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As academic and commercial interest in space development has heightened, so the role of satellites has become increasingly significant. Japan has a strong record of satellite launches, and the subsequent performance of these satellites has made important contributions to the global community in many ways.

Kounotori (Japanese word for “stork”) is the nickname of the H-II transfer vehicle (HTV), an unmanned cargo transfer spacecraft. Just like storks that are associated with delivering babies and good fortune, the HTV transports important goods from Earth to the International Space Station (ISS). The HTV is programmed to automatically approach and dock with the ISS, which is orbiting at an altitude of about 400 km, and has supplied goods such as replacement parts for the space station, daily necessities for astronauts, and experimental equipment. Mitsubishi Electric is responsible for developing the electric modules that form the brain of the HTV.

Kounotori successfully launched and docked in 2009 (also known as Kounotori 1), 2011 (2), 2012 (3), 2014 (4) and 2015 (5). As of 2015, missions for the current version of the HTV are expected to continue until 2019 for its ninth flight. The current version will be replaced by an improved and reduced-cost HTV-X (provisional name), which is currently being developed with a target launch date of 2021.

The Himawari is a multifunctional geostationary meteorological satellite used in aviation control and weather-related operations. The Himawari (meaning ‘sunflower’) contains a next-generation aviation control system used for the transfer of information on communications, observations, aviation, and traffic control. In terms of its meteorological function, the Himawari is engaged in activities of meteorological observation through imagery, and the collection and distribution of meteorological information. The satellite is of such a high standard that is a consistent and considerable performer in the competitive international bidding market.
From July 7, 2015, every Japanese national weather forecast will make use of images captured by Himawari 8. Himawari 8 is equipped with a world-leading next-generation weather observation sensor (visible and infrared radiometer). This will improve image resolution as well as increase the number of channels, making it possible to obtain the first color photographs from a geostationary meteorological satellite. This will help meteorologists to observe yellow sands and volcanic smokes that were until now difficult to differentiate from ordinary clouds. Furthermore, the interval at which photographs are taken has also improved, dropping from Himawari 7’s once every 30 minutes to once every 10 minutes, and reducing the interval between photographs of the area around Japan to once every 2.5 minutes.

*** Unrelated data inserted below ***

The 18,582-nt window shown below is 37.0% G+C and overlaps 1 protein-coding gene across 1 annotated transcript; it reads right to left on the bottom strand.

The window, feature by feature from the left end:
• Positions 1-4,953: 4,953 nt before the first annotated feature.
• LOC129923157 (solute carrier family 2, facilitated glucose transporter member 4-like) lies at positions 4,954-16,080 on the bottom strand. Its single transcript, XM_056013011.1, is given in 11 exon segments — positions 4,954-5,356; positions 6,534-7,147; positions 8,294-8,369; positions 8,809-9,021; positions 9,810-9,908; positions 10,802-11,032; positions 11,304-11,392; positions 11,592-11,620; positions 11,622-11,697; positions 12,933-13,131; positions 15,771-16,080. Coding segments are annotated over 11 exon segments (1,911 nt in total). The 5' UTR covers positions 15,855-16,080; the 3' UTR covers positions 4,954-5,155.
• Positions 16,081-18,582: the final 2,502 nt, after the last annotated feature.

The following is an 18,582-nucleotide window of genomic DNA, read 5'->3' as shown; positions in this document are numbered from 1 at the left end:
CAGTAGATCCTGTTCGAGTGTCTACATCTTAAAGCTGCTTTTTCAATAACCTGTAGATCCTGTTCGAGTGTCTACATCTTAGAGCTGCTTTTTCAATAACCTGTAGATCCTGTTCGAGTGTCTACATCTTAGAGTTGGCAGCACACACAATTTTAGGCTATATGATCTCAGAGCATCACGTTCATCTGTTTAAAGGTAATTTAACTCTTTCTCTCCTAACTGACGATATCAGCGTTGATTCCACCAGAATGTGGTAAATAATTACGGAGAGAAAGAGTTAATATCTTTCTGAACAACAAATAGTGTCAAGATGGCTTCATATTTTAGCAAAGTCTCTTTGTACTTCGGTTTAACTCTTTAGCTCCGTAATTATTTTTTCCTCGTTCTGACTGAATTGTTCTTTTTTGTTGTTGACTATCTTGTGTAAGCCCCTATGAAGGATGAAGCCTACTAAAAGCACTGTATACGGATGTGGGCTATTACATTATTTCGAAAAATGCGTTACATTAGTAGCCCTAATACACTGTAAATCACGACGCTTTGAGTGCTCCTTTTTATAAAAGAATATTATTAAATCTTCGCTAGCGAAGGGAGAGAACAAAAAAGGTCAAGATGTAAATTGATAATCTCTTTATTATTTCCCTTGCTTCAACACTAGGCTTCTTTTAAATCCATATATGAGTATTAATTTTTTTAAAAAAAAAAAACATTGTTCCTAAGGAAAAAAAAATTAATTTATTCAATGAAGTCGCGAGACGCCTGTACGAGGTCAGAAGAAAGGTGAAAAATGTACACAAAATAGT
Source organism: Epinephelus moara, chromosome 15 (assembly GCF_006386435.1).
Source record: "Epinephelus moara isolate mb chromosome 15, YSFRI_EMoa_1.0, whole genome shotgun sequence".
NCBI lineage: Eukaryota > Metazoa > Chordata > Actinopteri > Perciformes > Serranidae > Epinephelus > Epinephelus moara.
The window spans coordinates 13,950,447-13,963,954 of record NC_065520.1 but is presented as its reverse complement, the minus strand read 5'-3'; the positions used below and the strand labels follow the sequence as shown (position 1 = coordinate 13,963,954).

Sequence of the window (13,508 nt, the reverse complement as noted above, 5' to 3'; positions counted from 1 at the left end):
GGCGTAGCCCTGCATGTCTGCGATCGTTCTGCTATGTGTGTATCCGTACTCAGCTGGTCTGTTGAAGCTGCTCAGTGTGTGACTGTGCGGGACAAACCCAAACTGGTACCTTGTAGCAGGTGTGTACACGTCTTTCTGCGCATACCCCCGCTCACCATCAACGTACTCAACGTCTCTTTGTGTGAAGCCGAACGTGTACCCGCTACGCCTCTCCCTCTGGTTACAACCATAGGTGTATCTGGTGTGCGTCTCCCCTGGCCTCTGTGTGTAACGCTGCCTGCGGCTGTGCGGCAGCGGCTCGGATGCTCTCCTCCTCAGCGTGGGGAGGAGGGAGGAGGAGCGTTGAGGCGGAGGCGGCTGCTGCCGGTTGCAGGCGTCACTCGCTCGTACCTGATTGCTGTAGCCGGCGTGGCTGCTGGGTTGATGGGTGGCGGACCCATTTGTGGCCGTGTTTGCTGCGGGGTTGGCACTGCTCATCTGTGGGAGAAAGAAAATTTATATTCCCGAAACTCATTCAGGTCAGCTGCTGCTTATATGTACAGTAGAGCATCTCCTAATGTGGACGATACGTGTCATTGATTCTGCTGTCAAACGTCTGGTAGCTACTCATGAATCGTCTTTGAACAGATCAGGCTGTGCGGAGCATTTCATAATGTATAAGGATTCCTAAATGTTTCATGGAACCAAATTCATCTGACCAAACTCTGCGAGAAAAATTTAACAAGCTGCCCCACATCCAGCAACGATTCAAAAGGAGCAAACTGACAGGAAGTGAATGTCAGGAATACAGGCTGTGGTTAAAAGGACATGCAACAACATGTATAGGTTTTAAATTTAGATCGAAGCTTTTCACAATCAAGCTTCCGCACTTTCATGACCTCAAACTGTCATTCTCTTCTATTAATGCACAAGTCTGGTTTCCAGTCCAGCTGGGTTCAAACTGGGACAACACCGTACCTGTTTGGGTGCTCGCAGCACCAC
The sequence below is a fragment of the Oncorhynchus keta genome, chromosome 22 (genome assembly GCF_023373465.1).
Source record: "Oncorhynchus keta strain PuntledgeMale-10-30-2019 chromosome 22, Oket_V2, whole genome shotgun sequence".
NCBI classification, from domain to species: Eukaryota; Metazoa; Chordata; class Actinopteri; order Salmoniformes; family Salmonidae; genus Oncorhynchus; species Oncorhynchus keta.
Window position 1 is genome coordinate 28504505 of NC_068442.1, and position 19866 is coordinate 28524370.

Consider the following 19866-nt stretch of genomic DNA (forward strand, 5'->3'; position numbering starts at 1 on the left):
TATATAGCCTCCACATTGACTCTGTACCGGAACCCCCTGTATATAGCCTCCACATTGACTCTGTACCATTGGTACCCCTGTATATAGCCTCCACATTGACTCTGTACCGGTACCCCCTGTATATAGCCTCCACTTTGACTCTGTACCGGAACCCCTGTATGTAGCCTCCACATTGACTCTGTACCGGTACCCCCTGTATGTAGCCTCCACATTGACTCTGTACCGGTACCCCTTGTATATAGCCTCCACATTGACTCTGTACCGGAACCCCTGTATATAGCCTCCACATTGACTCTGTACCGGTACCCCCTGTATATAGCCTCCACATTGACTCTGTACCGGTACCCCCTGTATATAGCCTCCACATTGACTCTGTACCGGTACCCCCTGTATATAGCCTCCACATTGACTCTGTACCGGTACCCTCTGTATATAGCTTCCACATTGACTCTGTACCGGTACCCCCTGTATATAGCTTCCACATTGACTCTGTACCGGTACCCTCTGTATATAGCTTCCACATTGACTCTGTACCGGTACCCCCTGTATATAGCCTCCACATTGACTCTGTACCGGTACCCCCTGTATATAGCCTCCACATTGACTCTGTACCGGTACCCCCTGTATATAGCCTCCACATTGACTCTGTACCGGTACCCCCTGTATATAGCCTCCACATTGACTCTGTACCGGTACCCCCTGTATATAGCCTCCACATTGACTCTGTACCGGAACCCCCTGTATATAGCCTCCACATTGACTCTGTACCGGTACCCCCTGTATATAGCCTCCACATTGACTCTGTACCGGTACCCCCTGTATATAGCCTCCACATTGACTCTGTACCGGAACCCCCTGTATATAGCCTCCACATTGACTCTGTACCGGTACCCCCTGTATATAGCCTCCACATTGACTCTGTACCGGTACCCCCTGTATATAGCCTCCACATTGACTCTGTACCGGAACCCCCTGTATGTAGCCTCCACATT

Foreign weather satellites launched in the near future will be equipped with the same generation of technology as Himawari 8, and Himawari 8’s trailblazing start has attracted attention all over the world.


Source: Japan Meteorological Agency website


The Hayabusa (meaning ‘peregrine falcon’) was a small exploratory spacecraft launched by the Institute of Space and Astronautical Science (ISAS) at 13:29:25 on March 9, 2003 (Japan time). It attempted the world’s first asteroid sample return. It rendezvoused with its target, the Apollo asteroid 25143 Itokawa, in 2005, and successfully retrieved a sample of material to be returned to Earth. Hayabusa experienced some subsequent trouble, but problems were successfully overcome through the application of advanced Japanese technology, and the Hayabusa returned to Earth at 22:51 on June 13, 2010, after a journey of around 6 billion km, landing near Woomera in Australia. The capsule contained the collected particles. Every participating research institution has now begun to research the material collected.

On December 3, 2014, the Japanese H2A26 rocket that carried the Hayabusa 2 launched from the Tanegashima Space Center in Kagoshima, Japan. Hayabusa 2 is headed for the asteroid 1993JU3, which is in between Earth and Mars, about 300 million kilometers away from Earth.

Japan has an outstanding record in the development and operation of technology for the manufacturing, launch, and operation of satellites. These achievements have contributed considerably to communications, broadcast, and meteorological observation. Japan’s satellite technology also is expected to play an important role in the observation of space, in relation to research on the origins of the universe, dark matter, and dark energy.

May 11, 2011
July 27, 2015 / October 8, 2015 revised

About the author
Eriko Kinashi and Hiromi Jitsukata is a reporter for Japanest NIPPON
(Japan Aerospace Exploration Agency)